UWE Music Research Developed into Commercial Mi.Mu Gloves

Issue date: 10 December 2014


Mi.Mu gloves, left and right hands.

The first commercially available Mi.Mu Gloves, based on original research by an academic from the University of the West of England (UWE Bristol), will be delivered to end-users at an official launch event this Friday, which will mark a significant transition from musician-computer interaction research and development to high-tech consumer product.

Dr Tom Mitchell, a senior lecturer in the department of Computer Science and Creative Technologies, has been working with the start-up Mi.Mu, which was formed earlier this year in order to develop the work into a sophisticated glove-based composition and performance system appropriate for use by technology-savvy musicians.

Dr Mitchell said, “Collaborating with Mi.Mu and helping to develop this research into a product has been a remarkable experience. The talented team of musicians, designers and technologists have elegantly managed the interdisciplinary challenges faced when developing wearable technology for the arts. The project also represents a fantastic example of knowledge exchange between academia and the creative economy. I am genuinely excited to see and hear what the first Mi.Mu glove users will be able to do with the technology that we have developed.”

Kelly Snook, one of the technical directors at Mi.Mu, says, “This is an exciting time for Mi.Mu, as we move from a single-user bespoke project to a wider and more diverse user base, enabling both continued research and the possibility of transforming how digital music and art are created.`'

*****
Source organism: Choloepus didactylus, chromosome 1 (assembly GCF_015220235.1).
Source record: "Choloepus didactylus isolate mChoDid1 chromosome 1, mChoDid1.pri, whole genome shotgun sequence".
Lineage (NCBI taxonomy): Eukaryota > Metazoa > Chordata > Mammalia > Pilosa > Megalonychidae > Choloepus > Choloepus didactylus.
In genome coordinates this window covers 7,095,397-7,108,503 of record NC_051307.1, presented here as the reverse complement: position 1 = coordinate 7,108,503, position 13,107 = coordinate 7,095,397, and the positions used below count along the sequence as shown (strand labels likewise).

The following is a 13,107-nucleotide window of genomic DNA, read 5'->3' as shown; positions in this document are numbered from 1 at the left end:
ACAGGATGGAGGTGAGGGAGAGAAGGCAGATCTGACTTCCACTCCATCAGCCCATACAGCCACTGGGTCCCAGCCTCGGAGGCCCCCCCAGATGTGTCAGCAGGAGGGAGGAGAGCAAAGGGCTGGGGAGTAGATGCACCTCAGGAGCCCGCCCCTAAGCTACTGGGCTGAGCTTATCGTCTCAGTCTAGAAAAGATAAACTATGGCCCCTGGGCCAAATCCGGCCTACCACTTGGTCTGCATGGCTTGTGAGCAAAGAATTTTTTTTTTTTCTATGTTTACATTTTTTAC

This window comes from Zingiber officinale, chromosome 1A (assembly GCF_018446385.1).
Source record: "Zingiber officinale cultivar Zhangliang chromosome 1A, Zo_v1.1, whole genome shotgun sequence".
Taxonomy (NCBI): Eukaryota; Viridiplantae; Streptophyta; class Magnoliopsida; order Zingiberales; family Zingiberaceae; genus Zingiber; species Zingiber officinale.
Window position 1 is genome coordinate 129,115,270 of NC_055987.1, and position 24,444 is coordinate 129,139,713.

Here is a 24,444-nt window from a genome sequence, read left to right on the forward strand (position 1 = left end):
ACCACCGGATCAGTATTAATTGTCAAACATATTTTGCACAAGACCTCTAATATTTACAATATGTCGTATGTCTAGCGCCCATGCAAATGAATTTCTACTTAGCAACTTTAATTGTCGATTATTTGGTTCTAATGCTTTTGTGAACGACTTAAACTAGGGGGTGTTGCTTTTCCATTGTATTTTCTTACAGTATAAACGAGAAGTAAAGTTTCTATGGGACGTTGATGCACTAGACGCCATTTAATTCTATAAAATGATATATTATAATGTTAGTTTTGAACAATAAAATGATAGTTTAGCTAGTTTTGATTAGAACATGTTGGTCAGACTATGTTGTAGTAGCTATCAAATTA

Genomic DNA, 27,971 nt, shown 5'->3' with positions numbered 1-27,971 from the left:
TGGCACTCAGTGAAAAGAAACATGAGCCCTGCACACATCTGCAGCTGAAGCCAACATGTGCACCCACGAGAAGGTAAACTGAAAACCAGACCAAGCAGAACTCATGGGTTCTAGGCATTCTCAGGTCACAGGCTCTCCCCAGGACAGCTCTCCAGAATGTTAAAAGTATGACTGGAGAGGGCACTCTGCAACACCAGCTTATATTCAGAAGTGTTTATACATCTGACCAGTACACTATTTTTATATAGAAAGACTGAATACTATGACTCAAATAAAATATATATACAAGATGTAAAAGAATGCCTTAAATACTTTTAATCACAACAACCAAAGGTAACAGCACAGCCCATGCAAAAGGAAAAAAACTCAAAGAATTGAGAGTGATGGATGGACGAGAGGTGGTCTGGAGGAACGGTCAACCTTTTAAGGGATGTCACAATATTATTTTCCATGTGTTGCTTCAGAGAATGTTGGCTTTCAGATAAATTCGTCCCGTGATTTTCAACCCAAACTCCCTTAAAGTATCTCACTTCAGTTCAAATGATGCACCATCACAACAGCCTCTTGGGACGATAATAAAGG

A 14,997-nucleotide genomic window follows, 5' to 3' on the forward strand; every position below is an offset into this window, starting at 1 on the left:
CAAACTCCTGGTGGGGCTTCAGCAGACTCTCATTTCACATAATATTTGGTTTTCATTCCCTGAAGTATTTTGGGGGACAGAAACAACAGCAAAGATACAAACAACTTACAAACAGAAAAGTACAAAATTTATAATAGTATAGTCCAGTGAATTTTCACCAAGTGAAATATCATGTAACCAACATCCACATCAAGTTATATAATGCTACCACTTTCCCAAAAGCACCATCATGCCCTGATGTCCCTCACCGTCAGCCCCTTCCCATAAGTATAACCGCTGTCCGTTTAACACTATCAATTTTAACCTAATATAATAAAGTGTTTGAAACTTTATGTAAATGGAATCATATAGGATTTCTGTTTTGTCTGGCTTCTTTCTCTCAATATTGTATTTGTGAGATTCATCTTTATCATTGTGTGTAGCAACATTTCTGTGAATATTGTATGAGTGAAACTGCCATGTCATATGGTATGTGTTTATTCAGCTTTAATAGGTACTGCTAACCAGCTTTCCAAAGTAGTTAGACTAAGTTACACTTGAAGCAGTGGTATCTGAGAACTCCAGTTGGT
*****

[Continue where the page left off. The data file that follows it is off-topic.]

The Mi.Mu Gloves incorporate a range of motion sensors that enable musicians to compose and perform entirely with hand gestures. Since the debut of the system at TED Global in 2011 by musician and Mi.Mu founder Imogen Heap, the gloves have featured in a host of demonstrations and performances, including Wired, the AHRC's Digital Transformations Moot, Dara O'Brien's Science Club, Reverb Festival, Wear It Festival and Ars Electronica.

Dr Mitchell, continued, “Each appearance of the system would provoke a wave of interest and requests from musicians asking when they would be able to get a pair of their own. It's fantastic that we are able to talk about this prospect realistically.”

Dr Mitchell initially developed the gloves with Imogen Heap after winning a UWE Bristol SPUR grant for early career researchers. Following on, he continued to fine tune the technology in collaboration with a Bristol embedded technologies company, x-io Technologies, who developed a key component of the gloves called x-OSC, with support from the Microeletronics INets, a European Regional Development Fund led by UWE Bristol.

The development team has grown dramatically over the last few years and includes; Kelly Snook – former NASA scientist, engineer and musician; Seb Madgewick – engineer and director of x-io Technologies; Hannah Permer-Wilson – a futuristic DIY e-textile expert; Adam Stark – researcher, computer scientist and musician; Rachel Freire – designer and artist specialising in leather and stretch materials.

This initial run of Mi.Mu Gloves will go to fifteen individuals who were lucky enough to snap up a pair when they went on sale earlier this year. Future, releases will be announced via the Mi.Mu website.

To follow the story from its initial inception, please visit the UWE Bristol news pages.

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